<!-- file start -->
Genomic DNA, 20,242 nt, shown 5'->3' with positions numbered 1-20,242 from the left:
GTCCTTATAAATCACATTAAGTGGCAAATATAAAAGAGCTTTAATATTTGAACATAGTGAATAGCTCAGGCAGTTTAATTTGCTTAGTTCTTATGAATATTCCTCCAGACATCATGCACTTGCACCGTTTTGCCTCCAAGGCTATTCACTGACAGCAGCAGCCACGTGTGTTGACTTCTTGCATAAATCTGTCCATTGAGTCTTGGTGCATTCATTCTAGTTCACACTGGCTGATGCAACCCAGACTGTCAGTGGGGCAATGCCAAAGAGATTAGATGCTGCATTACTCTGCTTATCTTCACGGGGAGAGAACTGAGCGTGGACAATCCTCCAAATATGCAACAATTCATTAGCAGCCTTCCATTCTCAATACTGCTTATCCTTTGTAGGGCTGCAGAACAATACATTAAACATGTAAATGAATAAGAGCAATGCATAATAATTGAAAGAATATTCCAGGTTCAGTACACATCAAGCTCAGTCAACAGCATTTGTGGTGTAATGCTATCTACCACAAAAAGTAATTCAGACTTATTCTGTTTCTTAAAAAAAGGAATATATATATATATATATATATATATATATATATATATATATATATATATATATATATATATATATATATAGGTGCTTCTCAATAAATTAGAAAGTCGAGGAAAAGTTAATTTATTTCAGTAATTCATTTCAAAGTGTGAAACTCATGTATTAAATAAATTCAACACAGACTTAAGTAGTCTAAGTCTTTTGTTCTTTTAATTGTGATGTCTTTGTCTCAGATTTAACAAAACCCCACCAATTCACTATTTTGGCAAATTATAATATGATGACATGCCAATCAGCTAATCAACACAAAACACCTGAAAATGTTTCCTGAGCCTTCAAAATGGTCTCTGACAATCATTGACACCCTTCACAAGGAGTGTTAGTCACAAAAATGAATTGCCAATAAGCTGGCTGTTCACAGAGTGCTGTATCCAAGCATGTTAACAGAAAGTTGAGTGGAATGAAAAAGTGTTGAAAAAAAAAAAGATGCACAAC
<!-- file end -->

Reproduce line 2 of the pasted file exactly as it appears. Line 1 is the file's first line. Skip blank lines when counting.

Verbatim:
GTCCTTATAAATCACATTAAGTGGCAAATATAAAAGAGCTTTAATATTTGAACATAGTGAATAGCTCAGGCAGTTTAATTTGCTTAGTTCTTATGAATATTCCTCCAGACATCATGCACTTGCACCGTTTTGCCTCCAAGGCTATTCACTGACAGCAGCAGCCACGTGTGTTGACTTCTTGCATAAATCTGTCCATTGAGTCTTGGTGCATTCATTCTAGTTCACACTGGCTGATGCAACCCAGACTGTCAGTGGGGCAATGCCAAAGAGATTAGATGCTGCATTACTCTGCTTATCTTCACGGGGAGAGAACTGAGCGTGGACAATCCTCCAAATATGCAACAATTCATTAGCAGCCTTCCATTCTCAATACTGCTTATCCTTTGTAGGGCTGCAGAACAATACATTAAACATGTAAATGAATAAGAGCAATGCATAATAATTGAAAGAATATTCCAGGTTCAGTACACATCAAGCTCAGTCAACAGCATTTGTGGTGTAATGCTATCTACCACAAAAAGTAATTCAGACTTATTCTGTTTCTTAAAAAAAGGAATATATATATATATATATATATATATATATATATATATATATATATATATATATATATATATATATATATAGGTGCTTCTCAATAAATTAGAAAGTCGAGGAAAAGTTAATTTATTTCAGTAATTCATTTCAAAGTGTGAAACTCATGTATTAAATAAATTCAACACAGACTTAAGTAGTCTAAGTCTTTTGTTCTTTTAATTGTGATGTCTTTGTCTCAGATTTAACAAAACCCCACCAATTCACTATTTTGGCAAATTATAATATGATGACATGCCAATCAGCTAATCAACACAAAACACCTGAAAATGTTTCCTGAGCCTTCAAAATGGTCTCTGACAATCATTGACACCCTTCACAAGGAGTGTTAGTCACAAAAATGAATTGCCAATAAGCTGGCTGTTCACAGAGTGCTGTATCCAAGCATGTTAACAGAAAGTTGAGTGGAATGAAAAAGTGTTGAAAAAAAAAAAGATGCACAAC